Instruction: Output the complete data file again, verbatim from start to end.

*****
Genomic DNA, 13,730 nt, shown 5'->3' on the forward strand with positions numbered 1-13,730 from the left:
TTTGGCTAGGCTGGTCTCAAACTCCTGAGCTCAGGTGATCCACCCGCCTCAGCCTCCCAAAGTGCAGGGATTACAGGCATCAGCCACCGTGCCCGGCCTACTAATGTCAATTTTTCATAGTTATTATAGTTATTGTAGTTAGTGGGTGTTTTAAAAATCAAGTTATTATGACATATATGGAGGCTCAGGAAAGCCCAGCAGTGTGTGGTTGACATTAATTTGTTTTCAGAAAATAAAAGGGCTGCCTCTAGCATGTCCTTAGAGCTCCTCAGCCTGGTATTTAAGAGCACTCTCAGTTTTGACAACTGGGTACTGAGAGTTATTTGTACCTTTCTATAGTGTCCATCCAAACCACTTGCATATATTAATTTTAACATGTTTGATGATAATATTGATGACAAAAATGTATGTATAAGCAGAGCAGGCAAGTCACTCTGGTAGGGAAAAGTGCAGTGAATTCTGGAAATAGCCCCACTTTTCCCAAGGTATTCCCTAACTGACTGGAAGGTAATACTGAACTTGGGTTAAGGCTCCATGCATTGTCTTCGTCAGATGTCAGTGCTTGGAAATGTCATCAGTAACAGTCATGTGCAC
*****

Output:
Genomic DNA, 13,730 nt, shown 5'->3' on the forward strand with positions numbered 1-13,730 from the left:
TTTGGCTAGGCTGGTCTCAAACTCCTGAGCTCAGGTGATCCACCCGCCTCAGCCTCCCAAAGTGCAGGGATTACAGGCATCAGCCACCGTGCCCGGCCTACTAATGTCAATTTTTCATAGTTATTATAGTTATTGTAGTTAGTGGGTGTTTTAAAAATCAAGTTATTATGACATATATGGAGGCTCAGGAAAGCCCAGCAGTGTGTGGTTGACATTAATTTGTTTTCAGAAAATAAAAGGGCTGCCTCTAGCATGTCCTTAGAGCTCCTCAGCCTGGTATTTAAGAGCACTCTCAGTTTTGACAACTGGGTACTGAGAGTTATTTGTACCTTTCTATAGTGTCCATCCAAACCACTTGCATATATTAATTTTAACATGTTTGATGATAATATTGATGACAAAAATGTATGTATAAGCAGAGCAGGCAAGTCACTCTGGTAGGGAAAAGTGCAGTGAATTCTGGAAATAGCCCCACTTTTCCCAAGGTATTCCCTAACTGACTGGAAGGTAATACTGAACTTGGGTTAAGGCTCCATGCATTGTCTTCGTCAGATGTCAGTGCTTGGAAATGTCATCAGTAACAGTCATGTGCAC